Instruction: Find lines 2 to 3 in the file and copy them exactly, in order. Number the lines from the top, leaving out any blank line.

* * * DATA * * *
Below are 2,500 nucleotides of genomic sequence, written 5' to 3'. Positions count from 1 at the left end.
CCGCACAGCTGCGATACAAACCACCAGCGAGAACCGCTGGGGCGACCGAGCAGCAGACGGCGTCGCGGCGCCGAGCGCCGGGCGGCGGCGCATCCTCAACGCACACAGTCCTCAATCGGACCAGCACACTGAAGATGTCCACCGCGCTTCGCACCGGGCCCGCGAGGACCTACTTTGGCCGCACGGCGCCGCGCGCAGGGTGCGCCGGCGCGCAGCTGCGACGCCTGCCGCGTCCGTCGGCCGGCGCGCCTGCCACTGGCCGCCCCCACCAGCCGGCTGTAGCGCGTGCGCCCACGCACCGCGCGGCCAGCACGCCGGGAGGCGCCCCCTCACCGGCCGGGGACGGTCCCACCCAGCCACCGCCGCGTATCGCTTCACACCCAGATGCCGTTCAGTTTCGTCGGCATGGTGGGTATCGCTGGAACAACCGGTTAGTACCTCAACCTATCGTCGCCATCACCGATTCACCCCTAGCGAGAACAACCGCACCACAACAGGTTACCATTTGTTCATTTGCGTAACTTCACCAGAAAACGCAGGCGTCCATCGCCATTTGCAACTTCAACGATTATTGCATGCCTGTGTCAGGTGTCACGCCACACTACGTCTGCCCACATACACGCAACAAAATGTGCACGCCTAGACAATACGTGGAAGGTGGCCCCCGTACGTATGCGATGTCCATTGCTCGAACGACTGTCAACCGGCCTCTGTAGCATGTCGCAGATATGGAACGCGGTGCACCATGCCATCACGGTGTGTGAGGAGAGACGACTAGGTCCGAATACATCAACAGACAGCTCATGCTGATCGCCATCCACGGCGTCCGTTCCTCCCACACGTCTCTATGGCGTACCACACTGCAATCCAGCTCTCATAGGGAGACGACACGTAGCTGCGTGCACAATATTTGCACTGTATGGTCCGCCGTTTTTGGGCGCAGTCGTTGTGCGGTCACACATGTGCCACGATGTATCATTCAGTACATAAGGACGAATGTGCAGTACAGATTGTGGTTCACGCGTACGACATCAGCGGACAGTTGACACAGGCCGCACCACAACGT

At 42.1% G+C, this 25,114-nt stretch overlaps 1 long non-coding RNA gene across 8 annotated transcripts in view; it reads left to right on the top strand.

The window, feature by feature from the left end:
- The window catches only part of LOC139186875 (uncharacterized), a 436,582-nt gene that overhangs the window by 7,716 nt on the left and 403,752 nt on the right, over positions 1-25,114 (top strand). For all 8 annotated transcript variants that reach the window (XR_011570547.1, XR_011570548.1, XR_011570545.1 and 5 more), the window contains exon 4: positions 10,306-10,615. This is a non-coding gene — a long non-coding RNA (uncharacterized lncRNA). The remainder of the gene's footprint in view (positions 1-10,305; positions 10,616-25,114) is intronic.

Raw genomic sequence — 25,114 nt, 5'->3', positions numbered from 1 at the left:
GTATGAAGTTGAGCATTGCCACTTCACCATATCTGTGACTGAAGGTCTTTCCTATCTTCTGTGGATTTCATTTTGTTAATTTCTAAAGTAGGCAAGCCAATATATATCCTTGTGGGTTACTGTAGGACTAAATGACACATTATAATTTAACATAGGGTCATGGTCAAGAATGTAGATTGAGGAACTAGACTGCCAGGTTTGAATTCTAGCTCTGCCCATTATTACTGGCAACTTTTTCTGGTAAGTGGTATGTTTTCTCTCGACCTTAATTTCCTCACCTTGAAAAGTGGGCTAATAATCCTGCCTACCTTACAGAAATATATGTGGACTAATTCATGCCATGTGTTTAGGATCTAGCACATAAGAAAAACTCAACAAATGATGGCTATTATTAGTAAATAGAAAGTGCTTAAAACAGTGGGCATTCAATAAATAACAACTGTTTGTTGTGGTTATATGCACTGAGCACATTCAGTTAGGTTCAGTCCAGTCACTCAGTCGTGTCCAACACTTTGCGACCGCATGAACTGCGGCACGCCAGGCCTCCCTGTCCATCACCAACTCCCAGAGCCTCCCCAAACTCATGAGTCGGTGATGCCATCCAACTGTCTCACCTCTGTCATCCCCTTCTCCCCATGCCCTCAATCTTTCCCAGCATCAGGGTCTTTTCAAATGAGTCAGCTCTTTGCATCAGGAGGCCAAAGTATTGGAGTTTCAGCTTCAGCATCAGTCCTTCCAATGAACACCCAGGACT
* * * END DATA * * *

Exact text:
CCGCACAGCTGCGATACAAACCACCAGCGAGAACCGCTGGGGCGACCGAGCAGCAGACGGCGTCGCGGCGCCGAGCGCCGGGCGGCGGCGCATCCTCAACGCACACAGTCCTCAATCGGACCAGCACACTGAAGATGTCCACCGCGCTTCGCACCGGGCCCGCGAGGACCTACTTTGGCCGCACGGCGCCGCGCGCAGGGTGCGCCGGCGCGCAGCTGCGACGCCTGCCGCGTCCGTCGGCCGGCGCGCCTGCCACTGGCCGCCCCCACCAGCCGGCTGTAGCGCGTGCGCCCACGCACCGCGCGGCCAGCACGCCGGGAGGCGCCCCCTCACCGGCCGGGGACGGTCCCACCCAGCCACCGCCGCGTATCGCTTCACACCCAGATGCCGTTCAGTTTCGTCGGCATGGTGGGTATCGCTGGAACAACCGGTTAGTACCTCAACCTATCGTCGCCATCACCGATTCACCCCTAGCGAGAACAACCGCACCACAACAGGTTACCATTTGTTCATTTGCGTAACTTCACCAGAAAACGCAGGCGTCCATCGCCATTTGCAACTTCAACGATTATTGCATGCCTGTGTCAGGTGTCACGCCACACTACGTCTGCCCACATACACGCAACAAAATGTGCACGCCTAGACAATACGTGGAAGGTGGCCCCCGTACGTATGCGATGTCCATTGCTCGAACGACTGTCAACCGGCCTCTGTAGCATGTCGCAGATATGGAACGCGGTGCACCATGCCATCACGGTGTGTGAGGAGAGACGACTAGGTCCGAATACATCAACAGACAGCTCATGCTGATCGCCATCCACGGCGTCCGTTCCTCCCACACGTCTCTATGGCGTACCACACTGCAATCCAGCTCTCATAGGGAGACGACACGTAGCTGCGTGCACAATATTTGCACTGTATGGTCCGCCGTTTTTGGGCGCAGTCGTTGTGCGGTCACACATGTGCCACGATGTATCATTCAGTACATAAGGACGAATGTGCAGTACAGATTGTGGTTCACGCGTACGACATCAGCGGACAGTTGACACAGGCCGCACCACAACGT

At 42.1% G+C, this 25,114-nt stretch overlaps 1 long non-coding RNA gene across 8 annotated transcripts in view; it reads left to right on the top strand.